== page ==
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A different kind of gold?

The closing ceremony in Beijing is still a week away, but sports marketers are scrambling to determine which athletes are best positioned to squeeze sponsorship gold from their Olympic accomplishments.

The early favorites are the whale in the pool, the boomer's delight and a plucky gymnast.

But converting Olympic fame into long-term corporate sponsorship deals is no sure thing, even for record-setting gold medalist Michael Phelps, seemingly ageless Dara Torres, or Nastia Liukin, the third American to win gold in the all-around female gymnastics competition.

For proof, consider the divergent post-Olympics sports marketing careers of the first two U.S. women to win the all-around gymnastics gold.

It has been 24 years since Mary Lou Retton's golden moment at the 1984 Los Angeles Games, yet 75 percent of Americans still recognize her name, according to Davie Brown Talent, a division of the Marketing Arm, a Dallas-based promotions agency. In contrast, only 10 percent recognize Carly Patterson, who won the all-around gold in 2004 at Athens.

That is relative anonymity in a society seemingly on a first-name basis with A-list celebrities such as Tiger, LeBron, Kobe and Oprah. Athletes such as Patterson clearly have ardent fans, but their comparatively small numbers make it difficult for corporate sponsors to justify endorsement and sponsorship deals.

So will Liukin take over the America's Sweetheart mantle from the 40-year-old Retton?

“Nastia is obviously benefiting from her success so far, and stands to benefit even more from the Olympics,” said Paul Swangard, managing director of the University of Oregon's Sports Marketing Center. “But her relevancy for most mainstream sports fans disappears in about three weeks. It's not to say there won't be opportunity — it's just limited opportunity. Limited but still lucrative.”

The limits that Olympians face is clear from the most recent Sports Illustrated Fortunate 50 list, which is headed by Tiger Woods (at $111.9 million a year in winnings and endorsements) and ranks NBA star Amare Stoudamire 50th (at $14.9 million per year). Not a single athlete best known for Olympic performance made the list.

That doesn't mean there aren't some sizable paydays awaiting the stars of Beijing.

When Liukin packed her bags for China, the 18-year-old, Russian-born athlete who lives in Texas had nearly a dozen corporate sponsors ranging from AT&T to Visa.

On Friday in Beijing, business agent Evan Morganstein — who also represents Torres — was talking about Liukin's new line of gymnastics products. She also joined fellow Olympians Phelps and Aaron Peirsol as “athlete partners” for the PureSport performance drinks line.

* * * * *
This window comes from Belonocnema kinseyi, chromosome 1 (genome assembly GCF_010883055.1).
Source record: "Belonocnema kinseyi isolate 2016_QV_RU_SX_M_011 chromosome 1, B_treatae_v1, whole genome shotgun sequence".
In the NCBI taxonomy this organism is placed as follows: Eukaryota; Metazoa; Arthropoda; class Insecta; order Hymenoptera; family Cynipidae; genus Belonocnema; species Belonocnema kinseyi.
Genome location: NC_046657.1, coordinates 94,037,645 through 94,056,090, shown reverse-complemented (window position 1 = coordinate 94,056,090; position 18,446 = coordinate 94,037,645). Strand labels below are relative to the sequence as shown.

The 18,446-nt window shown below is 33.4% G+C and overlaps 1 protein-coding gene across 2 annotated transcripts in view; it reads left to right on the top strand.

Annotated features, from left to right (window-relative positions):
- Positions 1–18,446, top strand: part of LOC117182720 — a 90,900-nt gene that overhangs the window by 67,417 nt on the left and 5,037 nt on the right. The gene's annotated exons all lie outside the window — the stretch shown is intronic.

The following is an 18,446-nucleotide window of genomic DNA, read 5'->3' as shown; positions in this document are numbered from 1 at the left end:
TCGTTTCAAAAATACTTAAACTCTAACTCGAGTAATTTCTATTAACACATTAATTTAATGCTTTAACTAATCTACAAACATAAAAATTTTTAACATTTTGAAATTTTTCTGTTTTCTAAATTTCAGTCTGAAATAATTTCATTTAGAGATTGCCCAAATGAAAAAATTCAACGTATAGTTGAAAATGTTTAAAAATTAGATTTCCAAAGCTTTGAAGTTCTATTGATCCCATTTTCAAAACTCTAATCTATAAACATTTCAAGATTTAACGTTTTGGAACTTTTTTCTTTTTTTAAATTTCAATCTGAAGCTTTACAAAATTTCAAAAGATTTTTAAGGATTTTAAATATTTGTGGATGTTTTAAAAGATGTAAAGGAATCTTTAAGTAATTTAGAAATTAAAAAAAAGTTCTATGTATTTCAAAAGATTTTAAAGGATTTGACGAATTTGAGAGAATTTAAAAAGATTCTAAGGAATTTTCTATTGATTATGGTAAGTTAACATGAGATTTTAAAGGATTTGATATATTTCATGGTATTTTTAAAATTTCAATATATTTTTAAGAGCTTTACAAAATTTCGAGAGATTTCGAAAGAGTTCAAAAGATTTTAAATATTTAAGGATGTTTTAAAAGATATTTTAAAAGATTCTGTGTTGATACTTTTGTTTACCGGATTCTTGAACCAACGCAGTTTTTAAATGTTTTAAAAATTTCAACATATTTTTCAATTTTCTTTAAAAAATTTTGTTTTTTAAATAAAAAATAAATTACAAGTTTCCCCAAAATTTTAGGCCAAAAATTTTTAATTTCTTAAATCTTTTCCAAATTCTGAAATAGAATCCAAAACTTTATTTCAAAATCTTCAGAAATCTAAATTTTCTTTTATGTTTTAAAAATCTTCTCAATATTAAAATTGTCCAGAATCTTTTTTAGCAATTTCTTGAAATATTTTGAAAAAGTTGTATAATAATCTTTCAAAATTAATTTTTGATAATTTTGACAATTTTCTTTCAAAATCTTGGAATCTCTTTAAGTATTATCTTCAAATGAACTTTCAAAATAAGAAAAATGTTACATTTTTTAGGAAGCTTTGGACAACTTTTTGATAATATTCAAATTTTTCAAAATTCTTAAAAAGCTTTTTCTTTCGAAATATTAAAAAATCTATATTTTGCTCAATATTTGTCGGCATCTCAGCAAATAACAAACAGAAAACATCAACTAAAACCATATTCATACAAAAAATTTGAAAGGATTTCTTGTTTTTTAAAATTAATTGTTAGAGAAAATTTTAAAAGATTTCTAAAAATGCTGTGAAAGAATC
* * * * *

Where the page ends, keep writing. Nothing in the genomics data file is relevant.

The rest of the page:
Shortly after Liukin and her Beijing roommate Shawn Johnson, who won silver in the all-around competition, return to the United States, they'll join the 2008 Tour of Gymnastics Superstars, which will travel to 36 cities, with tickets as high as $79.50.

Top athletes — the squad includes Paul Hamm, who was forced out of the Beijing Games by an injury — reportedly will earn six-figure salaries for the tour. Unlike Olympics ice skaters, whose fans skew older, gymnasts appeal largely to tweens.

So Walt Disney is providing the musical soundtrack — a band called KSM recorded the show's theme song, “Hero in You” — and Fox will broadcast a television special on its MyNetworkTV.

In Phelps' case, the cashing-in process began several years ago and shows no sign of weakening.

With a corporate sponsorship roster that includes Visa, Nike, Speedo, Adidas, Rosetta Stone, Omega and Kellogg's, Phelps earns a reported $5 million a year — plus a reported $1 million bonus from Speedo for tying or breaking Mark Spitz's record of seven gold medals in one Olympics.

Then there is Torres, the 41-year-old swimmer whose extraordinary accomplishments are prompting baby boomers to buy new swimsuits and jogging shoes. Torres has signed a book deal and will appear with Martina Navratilova at an AARP member meeting on Sept. 4 in Washington.

“I would put Torres at the top of the potential success stories out of the Games,” Swangard said. “She defines a new category of athletes at time when the boomer generation is aging. She's got a unique and inspiring story to tell.”

“The great thing about Dara is that every year she gets older,” Morganstein said. “And every year she's going to get more marketable, more profitable, because she's moving closer to the core baby boomer market. We're talking 20 years of earning potential for her.”

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